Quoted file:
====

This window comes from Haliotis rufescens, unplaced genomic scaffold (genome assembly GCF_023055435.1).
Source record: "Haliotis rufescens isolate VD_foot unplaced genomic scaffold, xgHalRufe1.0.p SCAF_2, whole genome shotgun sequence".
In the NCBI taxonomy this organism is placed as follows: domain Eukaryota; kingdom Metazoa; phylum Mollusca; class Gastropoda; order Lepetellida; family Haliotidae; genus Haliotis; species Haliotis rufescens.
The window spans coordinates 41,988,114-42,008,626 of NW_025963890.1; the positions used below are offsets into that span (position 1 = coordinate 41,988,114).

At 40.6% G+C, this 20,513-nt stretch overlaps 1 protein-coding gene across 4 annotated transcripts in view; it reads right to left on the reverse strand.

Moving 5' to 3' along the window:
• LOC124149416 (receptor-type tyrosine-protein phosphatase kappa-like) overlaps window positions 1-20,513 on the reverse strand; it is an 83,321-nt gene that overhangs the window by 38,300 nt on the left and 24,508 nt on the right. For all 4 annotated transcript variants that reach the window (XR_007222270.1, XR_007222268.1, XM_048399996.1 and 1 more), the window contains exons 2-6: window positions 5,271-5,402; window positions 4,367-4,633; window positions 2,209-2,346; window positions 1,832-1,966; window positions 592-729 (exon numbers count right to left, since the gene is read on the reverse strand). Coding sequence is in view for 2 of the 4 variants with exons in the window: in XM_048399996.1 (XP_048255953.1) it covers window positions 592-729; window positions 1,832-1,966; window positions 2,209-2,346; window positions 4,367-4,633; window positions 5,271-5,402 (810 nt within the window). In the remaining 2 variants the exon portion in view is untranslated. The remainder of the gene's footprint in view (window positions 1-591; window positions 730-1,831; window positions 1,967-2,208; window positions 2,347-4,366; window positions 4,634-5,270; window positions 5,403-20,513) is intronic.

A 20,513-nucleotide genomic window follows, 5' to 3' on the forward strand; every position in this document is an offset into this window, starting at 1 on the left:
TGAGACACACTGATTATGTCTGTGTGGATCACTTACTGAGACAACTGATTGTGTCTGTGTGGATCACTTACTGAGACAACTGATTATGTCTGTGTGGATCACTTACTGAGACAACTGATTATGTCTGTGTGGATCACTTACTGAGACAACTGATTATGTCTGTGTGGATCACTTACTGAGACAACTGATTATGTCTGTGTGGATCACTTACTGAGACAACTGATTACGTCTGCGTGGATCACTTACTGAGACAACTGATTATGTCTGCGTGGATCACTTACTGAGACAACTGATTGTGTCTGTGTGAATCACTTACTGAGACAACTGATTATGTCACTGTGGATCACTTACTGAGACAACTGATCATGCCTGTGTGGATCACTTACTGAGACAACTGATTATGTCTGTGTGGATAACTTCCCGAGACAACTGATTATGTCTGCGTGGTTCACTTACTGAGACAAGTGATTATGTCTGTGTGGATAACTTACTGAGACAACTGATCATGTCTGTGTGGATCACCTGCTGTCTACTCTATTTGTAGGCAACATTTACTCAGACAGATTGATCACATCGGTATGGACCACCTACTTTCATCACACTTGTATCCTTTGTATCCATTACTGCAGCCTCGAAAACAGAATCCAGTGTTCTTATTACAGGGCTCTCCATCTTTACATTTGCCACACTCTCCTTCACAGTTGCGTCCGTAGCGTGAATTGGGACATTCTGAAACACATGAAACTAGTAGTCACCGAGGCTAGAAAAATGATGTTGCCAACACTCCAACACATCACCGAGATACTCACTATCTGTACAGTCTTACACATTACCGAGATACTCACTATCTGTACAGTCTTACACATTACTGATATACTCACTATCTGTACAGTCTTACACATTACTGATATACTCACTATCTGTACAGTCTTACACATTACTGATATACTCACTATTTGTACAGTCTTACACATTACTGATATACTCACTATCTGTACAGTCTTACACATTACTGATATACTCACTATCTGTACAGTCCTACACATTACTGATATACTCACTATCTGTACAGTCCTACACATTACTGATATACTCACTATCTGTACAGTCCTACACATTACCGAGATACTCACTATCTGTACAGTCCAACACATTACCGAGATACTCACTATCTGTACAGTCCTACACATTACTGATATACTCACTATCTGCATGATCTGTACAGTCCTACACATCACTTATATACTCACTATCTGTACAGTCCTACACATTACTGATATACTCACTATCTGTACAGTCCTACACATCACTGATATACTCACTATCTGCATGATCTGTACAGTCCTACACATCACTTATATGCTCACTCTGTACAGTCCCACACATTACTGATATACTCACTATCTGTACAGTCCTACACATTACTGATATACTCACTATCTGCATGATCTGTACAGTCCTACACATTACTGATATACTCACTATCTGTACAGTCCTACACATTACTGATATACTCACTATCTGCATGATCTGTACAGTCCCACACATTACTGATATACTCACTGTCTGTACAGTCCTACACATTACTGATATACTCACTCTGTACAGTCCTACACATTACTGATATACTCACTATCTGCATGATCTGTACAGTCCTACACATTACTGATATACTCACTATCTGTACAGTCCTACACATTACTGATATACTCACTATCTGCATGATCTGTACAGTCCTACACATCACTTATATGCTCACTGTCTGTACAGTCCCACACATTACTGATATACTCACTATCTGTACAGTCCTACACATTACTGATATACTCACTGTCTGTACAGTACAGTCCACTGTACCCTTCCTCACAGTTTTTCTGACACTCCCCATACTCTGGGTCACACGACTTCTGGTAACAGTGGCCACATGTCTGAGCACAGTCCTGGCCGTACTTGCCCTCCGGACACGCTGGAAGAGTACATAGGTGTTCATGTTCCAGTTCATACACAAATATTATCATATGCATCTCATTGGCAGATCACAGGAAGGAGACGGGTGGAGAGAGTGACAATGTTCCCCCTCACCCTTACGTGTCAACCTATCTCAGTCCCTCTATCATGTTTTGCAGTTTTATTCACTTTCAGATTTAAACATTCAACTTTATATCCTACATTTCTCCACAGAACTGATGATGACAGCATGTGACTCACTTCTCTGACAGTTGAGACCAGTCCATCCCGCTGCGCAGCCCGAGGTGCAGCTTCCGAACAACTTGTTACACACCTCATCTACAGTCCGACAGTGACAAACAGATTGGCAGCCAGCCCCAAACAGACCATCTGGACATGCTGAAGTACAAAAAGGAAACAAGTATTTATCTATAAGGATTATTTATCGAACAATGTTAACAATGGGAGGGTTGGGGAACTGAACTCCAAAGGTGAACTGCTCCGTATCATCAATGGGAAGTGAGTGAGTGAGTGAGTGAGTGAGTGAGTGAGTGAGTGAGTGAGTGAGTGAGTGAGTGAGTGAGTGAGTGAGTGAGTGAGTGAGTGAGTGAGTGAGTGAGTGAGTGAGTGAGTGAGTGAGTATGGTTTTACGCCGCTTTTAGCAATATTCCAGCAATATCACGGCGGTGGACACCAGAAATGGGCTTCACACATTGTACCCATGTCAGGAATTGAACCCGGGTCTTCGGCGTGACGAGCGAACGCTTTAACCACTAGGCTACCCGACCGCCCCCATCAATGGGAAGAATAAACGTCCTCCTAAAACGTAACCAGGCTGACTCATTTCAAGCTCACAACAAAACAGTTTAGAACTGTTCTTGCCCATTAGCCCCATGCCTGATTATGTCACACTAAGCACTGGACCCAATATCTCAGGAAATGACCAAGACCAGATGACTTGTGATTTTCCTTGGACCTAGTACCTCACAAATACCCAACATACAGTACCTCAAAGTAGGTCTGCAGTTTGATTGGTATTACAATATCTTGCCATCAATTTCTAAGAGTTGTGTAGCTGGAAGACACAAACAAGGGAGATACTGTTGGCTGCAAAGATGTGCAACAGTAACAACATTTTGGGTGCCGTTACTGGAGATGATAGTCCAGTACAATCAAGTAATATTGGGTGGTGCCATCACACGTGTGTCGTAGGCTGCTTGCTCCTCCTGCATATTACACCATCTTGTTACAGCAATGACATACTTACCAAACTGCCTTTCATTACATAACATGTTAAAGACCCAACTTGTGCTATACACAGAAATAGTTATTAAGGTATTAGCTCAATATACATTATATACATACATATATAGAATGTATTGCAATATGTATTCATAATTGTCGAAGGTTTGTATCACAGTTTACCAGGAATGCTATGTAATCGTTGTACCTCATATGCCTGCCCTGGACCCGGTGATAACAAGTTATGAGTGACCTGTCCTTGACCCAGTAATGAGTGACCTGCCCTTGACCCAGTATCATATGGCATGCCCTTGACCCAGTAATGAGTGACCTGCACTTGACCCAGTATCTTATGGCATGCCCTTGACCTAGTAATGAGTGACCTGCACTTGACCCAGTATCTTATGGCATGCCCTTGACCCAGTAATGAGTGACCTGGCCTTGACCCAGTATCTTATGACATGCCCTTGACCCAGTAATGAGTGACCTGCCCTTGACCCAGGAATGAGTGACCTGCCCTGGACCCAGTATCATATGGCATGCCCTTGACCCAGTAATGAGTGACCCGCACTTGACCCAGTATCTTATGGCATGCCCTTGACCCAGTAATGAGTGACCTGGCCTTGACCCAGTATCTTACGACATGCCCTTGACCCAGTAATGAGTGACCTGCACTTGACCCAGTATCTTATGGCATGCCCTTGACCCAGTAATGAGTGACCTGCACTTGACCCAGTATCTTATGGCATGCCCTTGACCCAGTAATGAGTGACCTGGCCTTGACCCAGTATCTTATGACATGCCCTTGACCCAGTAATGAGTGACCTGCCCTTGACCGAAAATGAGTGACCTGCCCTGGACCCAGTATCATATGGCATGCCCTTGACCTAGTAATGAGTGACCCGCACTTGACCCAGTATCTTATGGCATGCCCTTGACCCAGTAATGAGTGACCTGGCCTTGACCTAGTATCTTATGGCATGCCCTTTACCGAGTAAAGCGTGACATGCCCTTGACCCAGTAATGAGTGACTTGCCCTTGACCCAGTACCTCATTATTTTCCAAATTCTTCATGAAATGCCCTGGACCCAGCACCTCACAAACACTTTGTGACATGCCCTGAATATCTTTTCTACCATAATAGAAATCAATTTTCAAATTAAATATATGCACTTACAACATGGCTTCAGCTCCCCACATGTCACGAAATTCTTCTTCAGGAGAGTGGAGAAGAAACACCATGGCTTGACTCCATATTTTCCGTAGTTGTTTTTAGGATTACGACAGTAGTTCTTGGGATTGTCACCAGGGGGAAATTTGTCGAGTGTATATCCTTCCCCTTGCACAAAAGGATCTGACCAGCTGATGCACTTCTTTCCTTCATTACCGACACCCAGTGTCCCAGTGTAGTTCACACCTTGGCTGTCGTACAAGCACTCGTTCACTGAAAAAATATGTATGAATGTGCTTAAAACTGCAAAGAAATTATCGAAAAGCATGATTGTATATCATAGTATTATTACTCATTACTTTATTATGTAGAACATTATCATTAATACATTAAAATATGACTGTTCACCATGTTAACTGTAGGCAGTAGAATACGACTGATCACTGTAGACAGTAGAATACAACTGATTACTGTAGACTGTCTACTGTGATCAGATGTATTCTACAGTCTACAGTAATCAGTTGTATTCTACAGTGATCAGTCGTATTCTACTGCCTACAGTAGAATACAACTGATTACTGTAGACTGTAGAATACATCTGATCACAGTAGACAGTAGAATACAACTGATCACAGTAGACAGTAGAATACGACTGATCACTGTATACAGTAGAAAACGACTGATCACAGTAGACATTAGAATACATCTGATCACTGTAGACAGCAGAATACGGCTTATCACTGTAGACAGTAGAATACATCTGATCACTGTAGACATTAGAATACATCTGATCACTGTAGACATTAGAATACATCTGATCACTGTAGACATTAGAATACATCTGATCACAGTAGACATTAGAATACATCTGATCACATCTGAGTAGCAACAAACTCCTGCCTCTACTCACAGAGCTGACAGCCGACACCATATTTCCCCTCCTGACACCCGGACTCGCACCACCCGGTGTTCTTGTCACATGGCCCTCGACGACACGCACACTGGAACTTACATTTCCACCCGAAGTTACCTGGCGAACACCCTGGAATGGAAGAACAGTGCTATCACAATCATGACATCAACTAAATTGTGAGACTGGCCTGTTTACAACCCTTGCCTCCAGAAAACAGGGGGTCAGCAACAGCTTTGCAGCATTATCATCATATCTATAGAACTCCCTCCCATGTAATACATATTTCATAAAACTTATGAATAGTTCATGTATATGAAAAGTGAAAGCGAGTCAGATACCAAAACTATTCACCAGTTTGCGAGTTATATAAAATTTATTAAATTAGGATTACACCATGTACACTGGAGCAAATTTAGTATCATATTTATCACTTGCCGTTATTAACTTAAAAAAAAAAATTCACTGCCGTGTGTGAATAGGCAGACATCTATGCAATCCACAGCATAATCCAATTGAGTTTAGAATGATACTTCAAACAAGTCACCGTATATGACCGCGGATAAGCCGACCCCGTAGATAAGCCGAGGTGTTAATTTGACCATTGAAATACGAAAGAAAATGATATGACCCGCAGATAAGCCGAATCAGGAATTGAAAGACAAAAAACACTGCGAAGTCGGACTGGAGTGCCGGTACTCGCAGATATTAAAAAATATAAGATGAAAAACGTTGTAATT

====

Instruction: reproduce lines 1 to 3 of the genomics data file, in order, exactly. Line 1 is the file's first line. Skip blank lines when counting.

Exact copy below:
This window comes from Haliotis rufescens, unplaced genomic scaffold (genome assembly GCF_023055435.1).
Source record: "Haliotis rufescens isolate VD_foot unplaced genomic scaffold, xgHalRufe1.0.p SCAF_2, whole genome shotgun sequence".
In the NCBI taxonomy this organism is placed as follows: domain Eukaryota; kingdom Metazoa; phylum Mollusca; class Gastropoda; order Lepetellida; family Haliotidae; genus Haliotis; species Haliotis rufescens.